Navigation Links
In fight against cancer, a closer look at nuclear blebbing
Date:2/19/2013

Misshapen cell nuclei are frequently observed in the cells of people with cancer and other diseases, but what causes the abnormality -- and why it is associated with certain disorders -- has remained unclear.

Researchers at Northwestern University have recently developed a mathematical model that sheds light on the defect by clarifying the mechanisms that cause bulges known as "blebs" in cells' nuclear membranes. The research -- a collaboration between experts at the McCormick School of Engineering and Applied Science and the Feinberg School of Medicine -- could be a step toward bleb prevention, which may ultimately provide potential therapies for related diseases.

A paper describing the research, titled "Mechanical Model of Blebbing in Nuclear Lamin Meshworks," was published Feb. 11 in the Proceedings of the National Academy of Sciences USA (PNAS).

"Changes in the shape of the nucleus are indicative of a range of pathologies, including the premature aging disorder Hutchinson-Gilford progeria syndrome, EmeryDreifuss muscular dystrophy and some cancers," said Monica Olvera de la Cruz, the corresponding author of the paper. "Our research suggests that blebbing may be the result of an imbalance between the various proteins that constitute the nuclear lamina."

She is a Lawyer Taylor Professor, professor of materials science and engineering in the McCormick School and professor of chemistry in the Weinberg College of Arts and Sciences.

The nucleus -- the control center of the cell, the keeper of genetic material and overseer of cell growth and reproduction -- is covered by a nuclear envelope consisting of a double membrane and an underlying structure called the nuclear lamina that surrounds the surface of the nucleus and gives it shape. In addition to its mechanical support, the lamina helps regulate cell division and organize genetic material.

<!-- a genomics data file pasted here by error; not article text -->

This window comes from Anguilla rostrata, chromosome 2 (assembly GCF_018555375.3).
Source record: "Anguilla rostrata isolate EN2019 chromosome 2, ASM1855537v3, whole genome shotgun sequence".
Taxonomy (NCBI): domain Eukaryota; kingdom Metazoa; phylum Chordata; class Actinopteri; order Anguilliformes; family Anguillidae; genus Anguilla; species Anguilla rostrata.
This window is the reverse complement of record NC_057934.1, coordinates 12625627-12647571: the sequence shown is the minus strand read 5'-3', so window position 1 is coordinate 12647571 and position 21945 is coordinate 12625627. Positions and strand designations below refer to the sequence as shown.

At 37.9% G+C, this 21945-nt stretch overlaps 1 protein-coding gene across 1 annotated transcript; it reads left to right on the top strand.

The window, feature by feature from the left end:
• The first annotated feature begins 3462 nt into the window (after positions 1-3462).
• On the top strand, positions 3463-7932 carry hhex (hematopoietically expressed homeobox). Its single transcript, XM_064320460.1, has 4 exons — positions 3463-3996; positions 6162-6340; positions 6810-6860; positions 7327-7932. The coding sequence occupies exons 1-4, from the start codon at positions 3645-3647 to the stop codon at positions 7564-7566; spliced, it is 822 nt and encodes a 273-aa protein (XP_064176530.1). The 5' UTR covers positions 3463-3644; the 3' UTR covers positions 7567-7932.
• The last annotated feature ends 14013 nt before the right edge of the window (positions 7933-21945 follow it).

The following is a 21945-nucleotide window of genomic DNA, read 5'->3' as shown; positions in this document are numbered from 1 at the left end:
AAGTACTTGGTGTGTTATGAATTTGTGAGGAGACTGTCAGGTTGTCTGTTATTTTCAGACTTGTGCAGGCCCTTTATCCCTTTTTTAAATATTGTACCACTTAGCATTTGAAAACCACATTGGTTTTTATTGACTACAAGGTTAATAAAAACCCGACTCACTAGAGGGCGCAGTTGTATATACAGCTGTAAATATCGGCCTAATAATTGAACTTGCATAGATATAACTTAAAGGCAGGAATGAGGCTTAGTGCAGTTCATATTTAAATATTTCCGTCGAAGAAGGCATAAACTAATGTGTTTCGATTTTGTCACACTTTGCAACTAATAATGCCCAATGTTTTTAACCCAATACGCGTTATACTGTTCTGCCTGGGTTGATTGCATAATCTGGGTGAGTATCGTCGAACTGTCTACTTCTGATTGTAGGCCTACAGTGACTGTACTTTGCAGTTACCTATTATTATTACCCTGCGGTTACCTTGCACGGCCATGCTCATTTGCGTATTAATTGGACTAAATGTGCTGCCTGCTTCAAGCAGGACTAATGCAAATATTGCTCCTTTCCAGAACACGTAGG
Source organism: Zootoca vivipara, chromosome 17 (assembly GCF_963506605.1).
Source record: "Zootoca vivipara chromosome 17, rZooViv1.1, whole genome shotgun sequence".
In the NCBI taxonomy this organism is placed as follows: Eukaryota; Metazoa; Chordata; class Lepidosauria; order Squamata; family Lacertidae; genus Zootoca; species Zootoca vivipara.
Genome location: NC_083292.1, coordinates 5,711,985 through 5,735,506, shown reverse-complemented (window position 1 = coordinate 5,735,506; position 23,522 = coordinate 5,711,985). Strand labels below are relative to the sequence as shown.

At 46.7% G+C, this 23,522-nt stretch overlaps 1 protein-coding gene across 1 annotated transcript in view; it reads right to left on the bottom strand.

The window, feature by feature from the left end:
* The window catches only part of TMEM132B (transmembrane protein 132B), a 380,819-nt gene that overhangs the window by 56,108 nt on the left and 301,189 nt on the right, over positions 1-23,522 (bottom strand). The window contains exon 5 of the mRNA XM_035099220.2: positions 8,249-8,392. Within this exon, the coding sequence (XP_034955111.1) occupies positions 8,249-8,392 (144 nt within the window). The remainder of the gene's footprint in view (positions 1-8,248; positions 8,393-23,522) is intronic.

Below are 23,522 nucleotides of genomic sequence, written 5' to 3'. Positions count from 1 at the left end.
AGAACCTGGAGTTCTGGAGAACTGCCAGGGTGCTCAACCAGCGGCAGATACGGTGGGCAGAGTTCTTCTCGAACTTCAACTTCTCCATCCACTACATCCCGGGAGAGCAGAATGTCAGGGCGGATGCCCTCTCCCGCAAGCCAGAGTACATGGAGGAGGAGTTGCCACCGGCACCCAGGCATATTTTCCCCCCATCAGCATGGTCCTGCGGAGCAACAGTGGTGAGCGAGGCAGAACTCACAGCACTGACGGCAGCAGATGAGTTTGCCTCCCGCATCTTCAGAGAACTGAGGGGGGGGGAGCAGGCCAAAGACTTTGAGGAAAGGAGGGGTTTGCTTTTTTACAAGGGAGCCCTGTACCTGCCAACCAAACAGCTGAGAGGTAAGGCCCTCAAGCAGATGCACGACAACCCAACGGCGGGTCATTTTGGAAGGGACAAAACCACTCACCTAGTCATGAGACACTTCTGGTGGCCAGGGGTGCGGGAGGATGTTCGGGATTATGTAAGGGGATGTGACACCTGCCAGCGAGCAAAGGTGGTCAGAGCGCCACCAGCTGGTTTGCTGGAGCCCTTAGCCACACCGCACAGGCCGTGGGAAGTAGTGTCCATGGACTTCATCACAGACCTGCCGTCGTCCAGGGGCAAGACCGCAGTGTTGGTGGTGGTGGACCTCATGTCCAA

In the majority of healthy cells, the nucleus appears smooth and maintains an overall spherical shape, but abnormal nuclear shapes characterized by blebs have been observed in the cells of people suffering from some forms of cancer and other diseases.

In mammals, the lamin meshworks that make up the nuclear lamina consist of mainly two types of lamin proteins, known as types A and B, which are wrapped like two nets around the nucleus. Under normal conditions, the A-type and B-type lamins co-exist throughout the sphere, creating a healthy lamina of approximately even thickness throughout.

But when one of the B-type lamins is depleted, researchers found the A-type and B-type lamins begin to segregate from one another, resulting in an uneven mesh layer with altered mechanical properties. In some regions, the lamina's fibers begin to gap and separate, giving rise to nuclear blebs, bulges in the cell's nuclear envelope.

The nuclear lamins, especially the A-type lamins, are now considered to be major building blocks of nuclear architecture and are thus involved in numerous important nuclear functions. Much of the recent information on the functions of the nuclear lamins comes from findings demonstrating that many different human diseases are caused by hundreds of mutations in the nuclear lamin A gene. Many of these diseases are accompanied by changes in nuclear shape and altered lamin organization.

"This study helps us to begin to understand how these abnormal shapes are formed," said Robert D. Goldman, the Stephen Walter Ranson Professor of Cell and Molecular Biology, chair of the department of cell and molecular biology at the Feinberg School, and one of the paper's authors. "Collaborations between physicists and cell biologists are beginning to reveal new insights into these normal and abnormal cells."